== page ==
the real truth about retirement living by bob lowry

changes ahead

By Bob Lowry

 You have just retired. Or, you are a few years away from leaving your present job. You have searched the Internet and read countless articles on what to expect. Some advise you to save 30% of your income for the next 5 years..can that be right?. Several experts have told you retiring is no longer possible. A few advise you to move to Costa Rica or Mexico and live on $700 a month.

Untruth Warning!

The reality is that retirement living is not much different from non-retirement living. I wrote the Satisfying Retirement Blog for over 5 years which produced a rather extensive primer on most retirement subjects. If you are a new reader, or new to retirement, please take some time to browse through the archives for posts that might help you.

With the transition to a Satisfying Journey I have expanded my subject matter a bit, but what retirement is all about and how to live it to its fullest is still my passion.

I think you will come to the conclusion that living a retirement lifestyle that is happy and fulfilling takes some planning, some adjustments, and some creativity on your part. But, doesn’t life before retirement require the same stuff?

I’m afriad too many web sites, blogs, and experts attempt to tell you this part of your life is fraught with troubles and pitfalls. You are facing a daunting journey that only the strong survive.  Your financial future is grim. The message is almost: Retirement, only the beginning of your problems.

Not True!

Let me give you a few glimpses of what I have found retirement is really like. I’ve been on this journey for over 14 years so I have probably faced several of the questions and issues that concern you. I have gone through the death of both my parents. I have survived the collapse of my business. I have had a heart attack. It may have been minor, but trust me, it hurt and was very scary.I have downsized, then downsized again. I have lost my passion and direction more than once.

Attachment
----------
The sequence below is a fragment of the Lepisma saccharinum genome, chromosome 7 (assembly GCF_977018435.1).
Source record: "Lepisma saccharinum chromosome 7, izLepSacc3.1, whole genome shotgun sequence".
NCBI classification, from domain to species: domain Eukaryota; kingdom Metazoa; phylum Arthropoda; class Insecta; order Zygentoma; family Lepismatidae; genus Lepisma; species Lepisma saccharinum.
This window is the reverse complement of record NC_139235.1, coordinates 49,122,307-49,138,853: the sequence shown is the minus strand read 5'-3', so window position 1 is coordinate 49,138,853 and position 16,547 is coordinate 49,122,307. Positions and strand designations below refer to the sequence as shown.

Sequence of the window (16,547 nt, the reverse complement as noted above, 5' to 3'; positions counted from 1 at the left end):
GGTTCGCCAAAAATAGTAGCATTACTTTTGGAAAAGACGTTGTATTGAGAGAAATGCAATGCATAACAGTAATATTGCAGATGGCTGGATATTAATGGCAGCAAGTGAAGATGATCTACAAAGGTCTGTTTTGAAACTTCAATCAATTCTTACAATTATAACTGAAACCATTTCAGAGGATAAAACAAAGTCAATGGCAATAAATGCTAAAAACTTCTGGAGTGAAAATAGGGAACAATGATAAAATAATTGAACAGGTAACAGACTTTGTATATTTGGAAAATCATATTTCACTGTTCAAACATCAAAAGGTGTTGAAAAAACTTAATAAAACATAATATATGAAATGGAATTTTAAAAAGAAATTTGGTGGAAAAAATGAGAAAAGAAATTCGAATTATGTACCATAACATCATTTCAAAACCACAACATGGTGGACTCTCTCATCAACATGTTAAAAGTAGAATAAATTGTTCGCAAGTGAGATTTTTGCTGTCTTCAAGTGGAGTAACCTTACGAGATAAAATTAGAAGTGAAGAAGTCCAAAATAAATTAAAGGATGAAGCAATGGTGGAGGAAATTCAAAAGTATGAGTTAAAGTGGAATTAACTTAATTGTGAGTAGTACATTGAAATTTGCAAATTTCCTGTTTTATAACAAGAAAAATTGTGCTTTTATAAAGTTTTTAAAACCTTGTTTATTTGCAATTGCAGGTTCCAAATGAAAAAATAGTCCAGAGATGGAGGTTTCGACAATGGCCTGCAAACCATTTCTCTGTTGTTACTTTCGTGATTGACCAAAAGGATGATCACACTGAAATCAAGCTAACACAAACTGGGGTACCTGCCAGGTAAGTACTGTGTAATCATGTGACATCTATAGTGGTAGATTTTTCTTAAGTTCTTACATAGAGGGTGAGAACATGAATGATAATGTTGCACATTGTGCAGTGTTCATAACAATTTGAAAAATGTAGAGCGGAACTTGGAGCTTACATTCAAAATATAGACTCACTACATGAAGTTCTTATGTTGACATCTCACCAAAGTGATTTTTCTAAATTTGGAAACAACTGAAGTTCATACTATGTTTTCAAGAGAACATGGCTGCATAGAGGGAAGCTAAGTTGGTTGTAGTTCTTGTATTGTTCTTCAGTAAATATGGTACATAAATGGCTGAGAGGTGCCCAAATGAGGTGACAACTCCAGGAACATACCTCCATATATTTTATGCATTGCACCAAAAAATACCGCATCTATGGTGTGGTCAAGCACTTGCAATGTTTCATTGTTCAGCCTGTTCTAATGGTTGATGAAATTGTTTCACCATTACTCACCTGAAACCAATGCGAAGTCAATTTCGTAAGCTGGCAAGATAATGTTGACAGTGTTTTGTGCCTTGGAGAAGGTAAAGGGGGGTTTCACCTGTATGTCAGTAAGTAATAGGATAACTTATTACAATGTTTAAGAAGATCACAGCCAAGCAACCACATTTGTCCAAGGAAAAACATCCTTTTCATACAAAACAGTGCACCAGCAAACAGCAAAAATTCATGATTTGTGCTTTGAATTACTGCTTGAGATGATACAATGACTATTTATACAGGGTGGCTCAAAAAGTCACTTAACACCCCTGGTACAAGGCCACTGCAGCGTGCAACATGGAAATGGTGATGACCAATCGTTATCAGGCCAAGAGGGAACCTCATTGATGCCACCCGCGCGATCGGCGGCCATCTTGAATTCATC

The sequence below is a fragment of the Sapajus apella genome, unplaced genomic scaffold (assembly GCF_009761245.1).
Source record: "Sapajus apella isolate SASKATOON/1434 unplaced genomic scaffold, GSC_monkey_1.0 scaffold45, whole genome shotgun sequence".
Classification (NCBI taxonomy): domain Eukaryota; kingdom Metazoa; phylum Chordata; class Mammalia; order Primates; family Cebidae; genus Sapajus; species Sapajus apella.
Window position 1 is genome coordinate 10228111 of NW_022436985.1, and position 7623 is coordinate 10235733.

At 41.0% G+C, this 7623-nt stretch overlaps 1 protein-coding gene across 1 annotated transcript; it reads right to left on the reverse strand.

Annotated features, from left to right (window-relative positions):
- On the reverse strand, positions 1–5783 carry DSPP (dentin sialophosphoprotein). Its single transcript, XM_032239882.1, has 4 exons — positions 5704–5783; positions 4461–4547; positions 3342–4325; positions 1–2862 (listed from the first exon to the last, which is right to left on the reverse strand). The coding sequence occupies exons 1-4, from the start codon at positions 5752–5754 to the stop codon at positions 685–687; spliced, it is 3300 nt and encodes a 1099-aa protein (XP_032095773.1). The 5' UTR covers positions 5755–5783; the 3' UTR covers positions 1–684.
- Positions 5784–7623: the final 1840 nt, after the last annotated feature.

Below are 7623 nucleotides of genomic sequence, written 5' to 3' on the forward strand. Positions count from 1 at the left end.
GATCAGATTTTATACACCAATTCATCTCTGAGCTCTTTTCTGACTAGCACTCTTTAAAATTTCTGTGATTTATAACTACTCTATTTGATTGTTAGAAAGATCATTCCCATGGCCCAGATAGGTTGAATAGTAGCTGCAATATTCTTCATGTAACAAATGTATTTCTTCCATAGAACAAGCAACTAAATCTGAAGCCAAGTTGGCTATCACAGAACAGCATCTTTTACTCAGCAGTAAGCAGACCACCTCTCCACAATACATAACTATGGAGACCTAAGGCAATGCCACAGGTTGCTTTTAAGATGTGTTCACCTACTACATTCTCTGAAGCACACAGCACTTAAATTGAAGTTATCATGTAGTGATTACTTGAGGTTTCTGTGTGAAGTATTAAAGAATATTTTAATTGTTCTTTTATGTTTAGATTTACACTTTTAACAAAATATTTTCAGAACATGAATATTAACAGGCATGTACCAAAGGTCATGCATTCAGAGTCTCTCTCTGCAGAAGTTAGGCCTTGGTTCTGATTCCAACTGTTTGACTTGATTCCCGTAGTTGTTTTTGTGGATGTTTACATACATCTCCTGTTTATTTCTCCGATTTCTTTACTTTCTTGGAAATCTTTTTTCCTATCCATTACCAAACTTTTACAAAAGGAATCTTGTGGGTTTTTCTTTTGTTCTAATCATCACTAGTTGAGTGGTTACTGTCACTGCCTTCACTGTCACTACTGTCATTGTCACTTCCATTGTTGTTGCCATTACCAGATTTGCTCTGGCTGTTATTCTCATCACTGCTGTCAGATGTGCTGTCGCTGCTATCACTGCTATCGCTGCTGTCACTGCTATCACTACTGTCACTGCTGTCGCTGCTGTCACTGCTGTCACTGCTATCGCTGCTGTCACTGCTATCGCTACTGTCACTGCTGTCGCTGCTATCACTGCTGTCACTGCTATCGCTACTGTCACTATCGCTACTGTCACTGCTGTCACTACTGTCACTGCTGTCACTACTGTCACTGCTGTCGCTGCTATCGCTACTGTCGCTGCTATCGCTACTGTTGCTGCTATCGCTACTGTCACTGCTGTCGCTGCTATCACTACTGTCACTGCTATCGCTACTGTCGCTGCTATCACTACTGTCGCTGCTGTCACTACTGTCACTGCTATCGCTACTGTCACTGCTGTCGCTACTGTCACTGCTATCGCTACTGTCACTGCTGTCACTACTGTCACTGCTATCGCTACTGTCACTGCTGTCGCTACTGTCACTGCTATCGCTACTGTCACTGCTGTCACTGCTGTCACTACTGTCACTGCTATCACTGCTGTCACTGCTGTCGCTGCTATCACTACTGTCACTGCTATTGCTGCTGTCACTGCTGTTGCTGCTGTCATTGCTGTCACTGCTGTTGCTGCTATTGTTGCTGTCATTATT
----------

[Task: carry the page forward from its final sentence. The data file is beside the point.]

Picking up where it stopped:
Yet, even with all that, this phase of my life has been the most fulfilling, exciting, growth-filled, and satisfying of any part of my 66 years on earth so far. I have freedoms I could have only dreamed about while working and traveling 100,000 miles a year. My creative life has become more satisfying. I have written two books and host this blog.  I have a marriage that is so much better than before I retired. I am financially weathering everything the world can throw at me.

Retirement is not what it was for your parents or grandparents. That is absolutely true. The world and how it operates have likely changed forever. But, the exciting news is that so have we. I don’t know a single retirement age man or woman who wants to spend 5 hours a day, every day, on a golf course, or sitting in an easy chair watching TV. I don’t know anyone anticipating retirement who believe that their welfare is so secured by their former employer or the government that they will have zero financial worries in the future.